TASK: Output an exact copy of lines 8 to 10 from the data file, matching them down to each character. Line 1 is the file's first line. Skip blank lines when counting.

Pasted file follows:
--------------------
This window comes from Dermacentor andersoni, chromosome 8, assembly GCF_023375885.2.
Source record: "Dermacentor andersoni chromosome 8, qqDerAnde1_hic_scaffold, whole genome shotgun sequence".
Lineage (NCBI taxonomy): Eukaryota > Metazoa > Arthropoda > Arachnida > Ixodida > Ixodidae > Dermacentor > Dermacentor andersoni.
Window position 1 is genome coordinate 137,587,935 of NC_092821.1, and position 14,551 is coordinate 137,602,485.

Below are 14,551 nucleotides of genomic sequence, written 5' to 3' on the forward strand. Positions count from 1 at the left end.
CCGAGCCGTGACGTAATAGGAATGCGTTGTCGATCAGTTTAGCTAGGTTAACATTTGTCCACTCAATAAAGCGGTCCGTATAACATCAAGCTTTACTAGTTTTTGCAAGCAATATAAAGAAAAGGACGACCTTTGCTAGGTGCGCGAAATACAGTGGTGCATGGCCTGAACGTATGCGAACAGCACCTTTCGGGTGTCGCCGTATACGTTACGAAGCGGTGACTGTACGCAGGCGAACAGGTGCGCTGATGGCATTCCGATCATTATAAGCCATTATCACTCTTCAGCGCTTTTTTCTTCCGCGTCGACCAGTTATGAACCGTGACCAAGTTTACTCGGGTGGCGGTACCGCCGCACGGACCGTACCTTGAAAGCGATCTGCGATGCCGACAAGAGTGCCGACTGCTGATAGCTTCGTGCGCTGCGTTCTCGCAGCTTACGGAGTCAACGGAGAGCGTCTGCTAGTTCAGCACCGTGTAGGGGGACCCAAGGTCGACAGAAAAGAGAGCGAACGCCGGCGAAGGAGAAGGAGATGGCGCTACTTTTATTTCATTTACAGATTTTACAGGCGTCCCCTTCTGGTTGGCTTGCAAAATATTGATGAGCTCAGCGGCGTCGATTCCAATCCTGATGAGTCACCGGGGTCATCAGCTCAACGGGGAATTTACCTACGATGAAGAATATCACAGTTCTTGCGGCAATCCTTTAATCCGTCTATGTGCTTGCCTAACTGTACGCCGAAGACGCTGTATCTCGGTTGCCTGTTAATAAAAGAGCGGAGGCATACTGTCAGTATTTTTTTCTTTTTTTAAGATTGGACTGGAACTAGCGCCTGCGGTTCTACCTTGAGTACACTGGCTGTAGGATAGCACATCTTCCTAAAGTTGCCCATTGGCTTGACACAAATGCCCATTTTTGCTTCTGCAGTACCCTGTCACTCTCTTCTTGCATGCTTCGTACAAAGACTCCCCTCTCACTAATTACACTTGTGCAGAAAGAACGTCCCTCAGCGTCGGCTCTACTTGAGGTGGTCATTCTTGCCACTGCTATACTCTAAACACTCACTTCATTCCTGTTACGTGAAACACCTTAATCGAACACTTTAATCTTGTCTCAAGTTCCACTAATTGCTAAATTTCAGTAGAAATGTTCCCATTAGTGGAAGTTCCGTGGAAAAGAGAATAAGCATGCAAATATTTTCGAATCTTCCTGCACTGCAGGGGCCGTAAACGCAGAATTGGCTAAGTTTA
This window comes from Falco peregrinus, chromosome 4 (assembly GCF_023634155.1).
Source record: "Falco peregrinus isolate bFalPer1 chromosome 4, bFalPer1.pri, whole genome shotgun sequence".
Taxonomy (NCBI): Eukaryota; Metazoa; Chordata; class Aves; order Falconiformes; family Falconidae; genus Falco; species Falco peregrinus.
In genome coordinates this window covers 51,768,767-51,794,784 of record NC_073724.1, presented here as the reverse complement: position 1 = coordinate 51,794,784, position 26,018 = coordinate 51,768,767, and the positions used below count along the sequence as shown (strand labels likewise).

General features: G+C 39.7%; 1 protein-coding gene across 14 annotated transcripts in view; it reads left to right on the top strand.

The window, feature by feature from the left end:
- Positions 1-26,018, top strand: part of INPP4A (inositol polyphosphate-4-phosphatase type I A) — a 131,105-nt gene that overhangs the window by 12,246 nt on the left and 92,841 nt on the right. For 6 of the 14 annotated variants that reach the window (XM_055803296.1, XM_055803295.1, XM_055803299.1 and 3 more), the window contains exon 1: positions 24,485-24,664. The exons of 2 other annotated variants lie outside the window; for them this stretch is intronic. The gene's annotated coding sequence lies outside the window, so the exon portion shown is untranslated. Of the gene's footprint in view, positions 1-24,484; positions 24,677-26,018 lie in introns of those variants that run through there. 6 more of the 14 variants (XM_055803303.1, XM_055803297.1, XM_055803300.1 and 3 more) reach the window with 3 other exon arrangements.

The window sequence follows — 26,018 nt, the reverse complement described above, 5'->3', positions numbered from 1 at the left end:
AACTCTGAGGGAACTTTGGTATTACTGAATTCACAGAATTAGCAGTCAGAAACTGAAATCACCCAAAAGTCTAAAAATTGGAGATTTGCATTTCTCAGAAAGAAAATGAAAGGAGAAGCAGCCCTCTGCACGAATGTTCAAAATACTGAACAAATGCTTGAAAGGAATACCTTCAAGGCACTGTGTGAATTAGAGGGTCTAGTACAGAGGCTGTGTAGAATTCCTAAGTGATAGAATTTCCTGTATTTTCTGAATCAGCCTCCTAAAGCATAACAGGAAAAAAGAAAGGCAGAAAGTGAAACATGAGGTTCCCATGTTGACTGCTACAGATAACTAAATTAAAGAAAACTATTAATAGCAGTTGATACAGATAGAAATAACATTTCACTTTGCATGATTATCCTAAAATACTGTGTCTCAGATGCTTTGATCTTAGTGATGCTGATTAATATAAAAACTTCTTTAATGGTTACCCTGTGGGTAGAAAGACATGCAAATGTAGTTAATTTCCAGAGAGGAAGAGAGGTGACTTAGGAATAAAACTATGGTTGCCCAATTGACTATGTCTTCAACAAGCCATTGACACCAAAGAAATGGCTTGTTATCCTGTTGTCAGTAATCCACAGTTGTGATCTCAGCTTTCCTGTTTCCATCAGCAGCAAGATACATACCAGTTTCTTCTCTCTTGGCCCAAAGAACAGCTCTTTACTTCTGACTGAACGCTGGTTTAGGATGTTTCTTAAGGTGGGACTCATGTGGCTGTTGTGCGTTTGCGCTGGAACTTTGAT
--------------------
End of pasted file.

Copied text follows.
Source record: "Falco peregrinus isolate bFalPer1 chromosome 4, bFalPer1.pri, whole genome shotgun sequence".
Taxonomy (NCBI): Eukaryota; Metazoa; Chordata; class Aves; order Falconiformes; family Falconidae; genus Falco; species Falco peregrinus.
In genome coordinates this window covers 51,768,767-51,794,784 of record NC_073724.1, presented here as the reverse complement: position 1 = coordinate 51,794,784, position 26,018 = coordinate 51,768,767, and the positions used below count along the sequence as shown (strand labels likewise).